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    Thank you. I should be clear--I do not have a diagnosis of any sort right now. I started feeling bad about 8-9 months ago and am just now being tested for possible lupus or something autoimmune in nature.

    I am on no medication.

    What I was trying to get at is--can hyperglycemia/hypoglycemia be part and parcel of lupus itself?

    My fasting glucose has been on the slow but steady rise since April, and now falls into the prediabetic range, but if it keeps up at this rate, I should be official by next month.

    I am not overweight (actually pretty thin), my cholesterol levels are excellent, I exercise. My eating habits are not too great, though.

    I am just trying to make sense of what is happening to me. So far I have no information except that my fasting blood sugar is in the prediabetic range.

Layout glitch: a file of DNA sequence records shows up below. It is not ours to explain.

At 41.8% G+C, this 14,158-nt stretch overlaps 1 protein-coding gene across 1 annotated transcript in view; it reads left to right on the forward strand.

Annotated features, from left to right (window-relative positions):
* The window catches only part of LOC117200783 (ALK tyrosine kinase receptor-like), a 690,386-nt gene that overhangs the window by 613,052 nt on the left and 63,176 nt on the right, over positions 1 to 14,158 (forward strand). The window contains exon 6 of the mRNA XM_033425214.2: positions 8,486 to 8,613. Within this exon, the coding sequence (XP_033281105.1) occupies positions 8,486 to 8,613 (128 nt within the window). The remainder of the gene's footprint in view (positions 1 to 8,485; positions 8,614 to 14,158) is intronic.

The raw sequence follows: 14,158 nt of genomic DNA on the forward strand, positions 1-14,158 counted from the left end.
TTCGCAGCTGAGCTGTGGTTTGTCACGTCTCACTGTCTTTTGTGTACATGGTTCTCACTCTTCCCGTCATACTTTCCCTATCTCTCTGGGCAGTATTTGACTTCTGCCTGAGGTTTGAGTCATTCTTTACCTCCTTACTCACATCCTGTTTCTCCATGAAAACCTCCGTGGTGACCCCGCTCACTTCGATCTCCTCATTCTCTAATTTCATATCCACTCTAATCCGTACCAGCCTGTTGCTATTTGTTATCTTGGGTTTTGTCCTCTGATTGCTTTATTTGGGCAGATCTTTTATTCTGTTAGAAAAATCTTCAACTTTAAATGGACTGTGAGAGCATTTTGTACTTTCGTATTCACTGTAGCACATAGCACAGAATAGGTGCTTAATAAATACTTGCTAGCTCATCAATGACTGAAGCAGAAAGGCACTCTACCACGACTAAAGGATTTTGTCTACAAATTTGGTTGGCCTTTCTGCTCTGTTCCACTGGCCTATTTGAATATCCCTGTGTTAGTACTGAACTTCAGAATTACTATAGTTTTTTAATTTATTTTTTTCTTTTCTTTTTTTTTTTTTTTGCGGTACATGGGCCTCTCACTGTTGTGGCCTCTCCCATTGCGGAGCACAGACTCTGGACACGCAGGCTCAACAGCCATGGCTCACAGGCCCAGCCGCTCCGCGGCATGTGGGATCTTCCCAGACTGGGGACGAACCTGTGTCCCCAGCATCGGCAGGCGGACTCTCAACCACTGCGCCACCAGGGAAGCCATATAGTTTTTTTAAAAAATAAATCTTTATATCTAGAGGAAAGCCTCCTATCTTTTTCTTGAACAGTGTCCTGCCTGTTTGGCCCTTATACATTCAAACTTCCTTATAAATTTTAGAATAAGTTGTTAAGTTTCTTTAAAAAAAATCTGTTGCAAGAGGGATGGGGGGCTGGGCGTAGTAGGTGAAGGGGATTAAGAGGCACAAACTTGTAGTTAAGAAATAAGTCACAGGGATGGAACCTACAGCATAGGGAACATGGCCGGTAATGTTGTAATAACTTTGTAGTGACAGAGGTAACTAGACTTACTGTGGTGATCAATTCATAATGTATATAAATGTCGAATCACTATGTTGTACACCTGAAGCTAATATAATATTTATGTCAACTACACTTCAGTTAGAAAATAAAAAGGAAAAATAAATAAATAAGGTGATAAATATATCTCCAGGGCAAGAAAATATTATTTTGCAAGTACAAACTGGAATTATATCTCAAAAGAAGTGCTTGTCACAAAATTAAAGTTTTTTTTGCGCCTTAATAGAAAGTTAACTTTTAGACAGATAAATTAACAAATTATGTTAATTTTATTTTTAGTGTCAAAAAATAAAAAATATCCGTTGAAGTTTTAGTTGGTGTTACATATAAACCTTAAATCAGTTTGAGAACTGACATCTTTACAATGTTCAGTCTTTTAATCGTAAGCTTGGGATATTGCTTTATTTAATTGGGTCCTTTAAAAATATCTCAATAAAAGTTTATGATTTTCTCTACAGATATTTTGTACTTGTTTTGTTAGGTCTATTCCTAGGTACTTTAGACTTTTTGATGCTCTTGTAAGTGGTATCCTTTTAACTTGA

The only risk factor for diabetes that I have is that I had two babies nine pounds or more (and the third was pretty darn close).

    Waiting for answers is soooooo hard.

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    Default Hi ,again Leslie

    I guess the short answer to your question is no - diabetic symptoms are not typical with lupus. Many lupus patients may develop diabetes - but it is usually as a result of medications such as prednisone, weight gain because patients are too tired and sore to exercise, hypertension from kidney disease, or other known risk factors for type II diabetes. So diabetes is a result of the lupus, but not part of the disease - if this makes any sense.

    Type I diabetes is a form of auto-immune disorder in which the body does not produce any insulin at all. But this type of diabetes affects children and very young adults - not adults. And with this type of diabetes, there is no "pre-diabetic" stage -the body simply stops producing insulin and doesn't start again. Type I diabetes cannot be reversed or controlled with diet or medication - the patient must take insulin for the rest of her life.